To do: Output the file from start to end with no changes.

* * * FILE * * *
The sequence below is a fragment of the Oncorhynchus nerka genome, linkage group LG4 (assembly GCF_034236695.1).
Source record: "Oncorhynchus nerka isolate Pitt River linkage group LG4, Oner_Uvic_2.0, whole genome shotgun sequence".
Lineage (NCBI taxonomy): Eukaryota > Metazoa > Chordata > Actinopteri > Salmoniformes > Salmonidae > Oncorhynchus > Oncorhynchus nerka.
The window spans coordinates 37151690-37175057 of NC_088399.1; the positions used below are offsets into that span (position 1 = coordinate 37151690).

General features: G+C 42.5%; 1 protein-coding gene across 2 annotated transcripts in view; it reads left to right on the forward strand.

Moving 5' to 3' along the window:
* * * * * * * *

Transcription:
The sequence below is a fragment of the Oncorhynchus nerka genome, linkage group LG4 (assembly GCF_034236695.1).
Source record: "Oncorhynchus nerka isolate Pitt River linkage group LG4, Oner_Uvic_2.0, whole genome shotgun sequence".
Lineage (NCBI taxonomy): Eukaryota > Metazoa > Chordata > Actinopteri > Salmoniformes > Salmonidae > Oncorhynchus > Oncorhynchus nerka.
The window spans coordinates 37151690-37175057 of NC_088399.1; the positions used below are offsets into that span (position 1 = coordinate 37151690).

General features: G+C 42.5%; 1 protein-coding gene across 2 annotated transcripts in view; it reads left to right on the forward strand.

Moving 5' to 3' along the window: